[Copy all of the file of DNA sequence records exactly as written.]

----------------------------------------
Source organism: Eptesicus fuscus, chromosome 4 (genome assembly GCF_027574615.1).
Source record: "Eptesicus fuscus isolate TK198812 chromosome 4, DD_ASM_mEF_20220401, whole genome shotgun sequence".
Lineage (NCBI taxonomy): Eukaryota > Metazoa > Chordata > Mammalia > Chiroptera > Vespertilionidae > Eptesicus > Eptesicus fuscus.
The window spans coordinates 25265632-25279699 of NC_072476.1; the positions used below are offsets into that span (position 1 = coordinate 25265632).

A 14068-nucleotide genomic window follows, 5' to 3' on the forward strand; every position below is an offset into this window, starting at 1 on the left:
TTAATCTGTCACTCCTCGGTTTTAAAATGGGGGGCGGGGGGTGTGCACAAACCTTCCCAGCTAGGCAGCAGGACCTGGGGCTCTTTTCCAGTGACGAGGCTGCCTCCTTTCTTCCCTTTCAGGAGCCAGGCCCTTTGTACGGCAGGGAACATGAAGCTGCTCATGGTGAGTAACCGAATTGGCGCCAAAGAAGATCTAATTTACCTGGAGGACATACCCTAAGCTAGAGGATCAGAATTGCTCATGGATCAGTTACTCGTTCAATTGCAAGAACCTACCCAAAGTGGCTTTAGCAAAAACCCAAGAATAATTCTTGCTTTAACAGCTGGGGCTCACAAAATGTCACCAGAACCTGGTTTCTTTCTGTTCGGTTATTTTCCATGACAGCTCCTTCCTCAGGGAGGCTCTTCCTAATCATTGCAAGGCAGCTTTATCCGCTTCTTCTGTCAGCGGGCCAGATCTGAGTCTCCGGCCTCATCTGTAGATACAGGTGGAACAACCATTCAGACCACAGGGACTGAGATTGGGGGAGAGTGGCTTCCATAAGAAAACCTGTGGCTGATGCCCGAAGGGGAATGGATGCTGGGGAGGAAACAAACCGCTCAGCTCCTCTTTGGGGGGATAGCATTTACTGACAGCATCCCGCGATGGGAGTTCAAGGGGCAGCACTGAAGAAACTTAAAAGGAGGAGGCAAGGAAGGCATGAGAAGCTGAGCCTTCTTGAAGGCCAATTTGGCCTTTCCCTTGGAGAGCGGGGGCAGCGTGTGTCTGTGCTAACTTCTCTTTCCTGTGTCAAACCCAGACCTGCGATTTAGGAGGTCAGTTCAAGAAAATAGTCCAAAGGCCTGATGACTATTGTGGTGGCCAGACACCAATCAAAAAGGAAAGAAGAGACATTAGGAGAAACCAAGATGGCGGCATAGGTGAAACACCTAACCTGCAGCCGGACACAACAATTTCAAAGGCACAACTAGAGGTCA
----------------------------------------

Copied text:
Source organism: Eptesicus fuscus, chromosome 4 (genome assembly GCF_027574615.1).
Source record: "Eptesicus fuscus isolate TK198812 chromosome 4, DD_ASM_mEF_20220401, whole genome shotgun sequence".
Lineage (NCBI taxonomy): Eukaryota > Metazoa > Chordata > Mammalia > Chiroptera > Vespertilionidae > Eptesicus > Eptesicus fuscus.
The window spans coordinates 25265632-25279699 of NC_072476.1; the positions used below are offsets into that span (position 1 = coordinate 25265632).

A 14068-nucleotide genomic window follows, 5' to 3' on the forward strand; every position below is an offset into this window, starting at 1 on the left:
TTAATCTGTCACTCCTCGGTTTTAAAATGGGGGGCGGGGGGTGTGCACAAACCTTCCCAGCTAGGCAGCAGGACCTGGGGCTCTTTTCCAGTGACGAGGCTGCCTCCTTTCTTCCCTTTCAGGAGCCAGGCCCTTTGTACGGCAGGGAACATGAAGCTGCTCATGGTGAGTAACCGAATTGGCGCCAAAGAAGATCTAATTTACCTGGAGGACATACCCTAAGCTAGAGGATCAGAATTGCTCATGGATCAGTTACTCGTTCAATTGCAAGAACCTACCCAAAGTGGCTTTAGCAAAAACCCAAGAATAATTCTTGCTTTAACAGCTGGGGCTCACAAAATGTCACCAGAACCTGGTTTCTTTCTGTTCGGTTATTTTCCATGACAGCTCCTTCCTCAGGGAGGCTCTTCCTAATCATTGCAAGGCAGCTTTATCCGCTTCTTCTGTCAGCGGGCCAGATCTGAGTCTCCGGCCTCATCTGTAGATACAGGTGGAACAACCATTCAGACCACAGGGACTGAGATTGGGGGAGAGTGGCTTCCATAAGAAAACCTGTGGCTGATGCCCGAAGGGGAATGGATGCTGGGGAGGAAACAAACCGCTCAGCTCCTCTTTGGGGGGATAGCATTTACTGACAGCATCCCGCGATGGGAGTTCAAGGGGCAGCACTGAAGAAACTTAAAAGGAGGAGGCAAGGAAGGCATGAGAAGCTGAGCCTTCTTGAAGGCCAATTTGGCCTTTCCCTTGGAGAGCGGGGGCAGCGTGTGTCTGTGCTAACTTCTCTTTCCTGTGTCAAACCCAGACCTGCGATTTAGGAGGTCAGTTCAAGAAAATAGTCCAAAGGCCTGATGACTATTGTGGTGGCCAGACACCAATCAAAAAGGAAAGAAGAGACATTAGGAGAAACCAAGATGGCGGCATAGGTGAAACACCTAACCTGCAGCCGGACACAACAATTTCAAAGGCACAACTAGAGGTCA